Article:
I have witnessed some major changes in photography throughout my career. I remember the days when you had no choice but to get the shot in the camera. If you missed, that was it, the scene was history. You took a chance every day that you set out on an assignment or a project with the film that you chose, the lenses that you carried, and all of the miscellaneous gear that you brought to accompany your specific mission. Now you have more options than ever. You have choices. “A little bit of variety.”–Natural Born Killers. You can create black and white images after the fact. You can process images as if they were shot with a Lomo camera. Even cross process or bleach bypass an image with a click of your mouse.
And now more than ever before, photographers are discussing, to the point of arguing, over the most minute technical limitations of every new piece of equipment that is being released. They tout those creating with iPhones. Complain about autofocus. Freak out over diffraction. Complain about noise levels in digital sensors. The list could take up this whole post. Does owning a brand new Canon 1DX make you a better photographer than me? Or Ansel Adams? Art Wolfe? Frans Lanting? Or any other pro out there? Or any other photographer out there? I recently read an interesting post by Trey Ratcliff discussing why he is not even interested in the brand new Nikon D4. Did you become a photographer to spend thousands upon thousands on equipment? Or is photography a true enlightenment for you? A creative passion? Is there a voice in your head that makes you see the world and create a picture because of what you see?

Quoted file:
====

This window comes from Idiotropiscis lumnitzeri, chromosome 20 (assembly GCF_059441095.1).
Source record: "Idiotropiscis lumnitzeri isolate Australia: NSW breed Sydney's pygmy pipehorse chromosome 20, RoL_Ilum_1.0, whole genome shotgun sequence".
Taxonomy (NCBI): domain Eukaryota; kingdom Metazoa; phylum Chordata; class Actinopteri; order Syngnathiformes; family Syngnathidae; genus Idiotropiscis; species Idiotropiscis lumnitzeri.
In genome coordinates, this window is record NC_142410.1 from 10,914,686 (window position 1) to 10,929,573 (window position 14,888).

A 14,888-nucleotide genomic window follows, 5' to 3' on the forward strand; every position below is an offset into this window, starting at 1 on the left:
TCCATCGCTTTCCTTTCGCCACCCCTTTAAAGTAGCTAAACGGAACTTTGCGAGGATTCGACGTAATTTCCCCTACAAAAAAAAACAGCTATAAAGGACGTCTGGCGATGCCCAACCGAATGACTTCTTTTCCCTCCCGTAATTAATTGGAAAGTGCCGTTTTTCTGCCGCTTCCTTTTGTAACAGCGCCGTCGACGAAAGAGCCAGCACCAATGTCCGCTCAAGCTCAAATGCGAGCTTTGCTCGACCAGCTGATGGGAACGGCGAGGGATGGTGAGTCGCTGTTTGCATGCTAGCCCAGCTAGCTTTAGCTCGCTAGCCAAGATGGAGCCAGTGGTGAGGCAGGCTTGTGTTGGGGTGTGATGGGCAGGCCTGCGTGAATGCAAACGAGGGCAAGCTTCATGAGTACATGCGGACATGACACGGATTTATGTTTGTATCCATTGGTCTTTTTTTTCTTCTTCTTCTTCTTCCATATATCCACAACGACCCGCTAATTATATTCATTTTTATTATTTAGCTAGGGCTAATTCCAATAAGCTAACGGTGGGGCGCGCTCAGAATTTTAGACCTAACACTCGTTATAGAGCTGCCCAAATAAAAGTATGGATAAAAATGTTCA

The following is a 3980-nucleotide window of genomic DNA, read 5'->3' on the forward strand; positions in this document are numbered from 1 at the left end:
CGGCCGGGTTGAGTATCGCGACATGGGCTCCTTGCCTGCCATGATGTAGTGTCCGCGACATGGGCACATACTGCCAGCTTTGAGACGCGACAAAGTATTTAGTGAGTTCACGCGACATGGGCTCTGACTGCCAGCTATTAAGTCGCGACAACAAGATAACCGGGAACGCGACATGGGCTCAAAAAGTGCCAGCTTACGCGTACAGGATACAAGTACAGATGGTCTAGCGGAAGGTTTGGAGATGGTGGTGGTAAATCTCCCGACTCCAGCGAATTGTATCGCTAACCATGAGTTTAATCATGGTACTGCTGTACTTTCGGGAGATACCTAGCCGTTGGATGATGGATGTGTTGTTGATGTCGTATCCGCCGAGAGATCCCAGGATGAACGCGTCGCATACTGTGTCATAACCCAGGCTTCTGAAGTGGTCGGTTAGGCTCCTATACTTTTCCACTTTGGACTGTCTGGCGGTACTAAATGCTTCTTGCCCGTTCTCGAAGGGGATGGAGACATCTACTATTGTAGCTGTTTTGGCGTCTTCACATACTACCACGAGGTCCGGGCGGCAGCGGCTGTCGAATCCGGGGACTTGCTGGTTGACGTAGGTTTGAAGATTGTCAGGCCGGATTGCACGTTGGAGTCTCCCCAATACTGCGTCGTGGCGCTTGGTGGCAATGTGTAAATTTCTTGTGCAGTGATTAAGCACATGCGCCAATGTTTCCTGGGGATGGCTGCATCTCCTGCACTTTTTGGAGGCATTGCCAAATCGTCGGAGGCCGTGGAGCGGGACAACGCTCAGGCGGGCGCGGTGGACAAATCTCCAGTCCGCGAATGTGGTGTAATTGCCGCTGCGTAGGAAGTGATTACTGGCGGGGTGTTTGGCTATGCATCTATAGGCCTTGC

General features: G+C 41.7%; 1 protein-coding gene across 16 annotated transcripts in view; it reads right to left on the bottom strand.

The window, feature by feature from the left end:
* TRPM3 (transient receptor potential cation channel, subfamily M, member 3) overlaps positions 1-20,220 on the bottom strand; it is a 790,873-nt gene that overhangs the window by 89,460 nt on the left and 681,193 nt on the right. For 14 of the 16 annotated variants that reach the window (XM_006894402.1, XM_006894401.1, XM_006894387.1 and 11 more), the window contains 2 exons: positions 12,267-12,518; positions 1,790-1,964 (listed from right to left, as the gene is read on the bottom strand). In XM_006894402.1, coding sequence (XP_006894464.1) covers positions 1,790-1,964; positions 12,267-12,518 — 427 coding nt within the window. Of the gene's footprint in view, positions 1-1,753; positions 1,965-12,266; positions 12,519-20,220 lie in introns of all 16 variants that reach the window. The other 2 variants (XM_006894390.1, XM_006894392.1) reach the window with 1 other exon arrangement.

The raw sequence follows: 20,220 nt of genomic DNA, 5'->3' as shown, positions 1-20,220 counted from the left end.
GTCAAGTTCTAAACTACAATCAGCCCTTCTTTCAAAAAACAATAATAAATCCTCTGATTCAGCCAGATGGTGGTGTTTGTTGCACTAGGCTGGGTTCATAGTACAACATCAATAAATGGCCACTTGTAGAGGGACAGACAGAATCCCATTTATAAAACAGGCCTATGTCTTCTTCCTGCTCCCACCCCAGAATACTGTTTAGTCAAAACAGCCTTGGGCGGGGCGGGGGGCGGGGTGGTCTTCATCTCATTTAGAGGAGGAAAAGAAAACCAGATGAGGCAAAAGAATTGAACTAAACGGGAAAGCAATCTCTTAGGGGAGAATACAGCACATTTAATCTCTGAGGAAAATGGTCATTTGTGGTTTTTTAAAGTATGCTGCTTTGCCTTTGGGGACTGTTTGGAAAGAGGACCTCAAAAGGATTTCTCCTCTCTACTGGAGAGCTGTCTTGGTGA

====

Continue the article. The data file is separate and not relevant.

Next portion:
I say it often, and to many people, over and over again–simplify and free you mind. I cannot tell you how many images I have created with my iPhone that I truly love. In the same thought, I tend to use a specific tool for a specific task. I don’t create an HDR image because that is what the competition or trends are doing. Nor do I shoot with the most expensive Canon equipment for the same. In fact I am currently in the process of lightening up all of my all of my gear. I just purchased a thirteen inch Mac Book Air to replace my seventeen inch Mac Book Pro. I am switching many of my f2.8 aperture lenses to lighter f4 ones. Freeing my mind so my soul will follow. And I have to tell you it is an enlightening experience.
In the end do you want to be known for blowing your kid’s college education on camera bodies and lenses? Or do you want to be known for capturing a brief, fleeting moment in time that speaks to someone else’s soul? I will choose the latter every single time. And if you take all of my cameras away. Smash all of the computers. Burn all of the paper. Destroy all of the forests. I will keep those visuals I have seen through out my life, to myself and share those experiences through the campfire with only those closest to me. My life will always be complete. Now the biggest question is–will yours?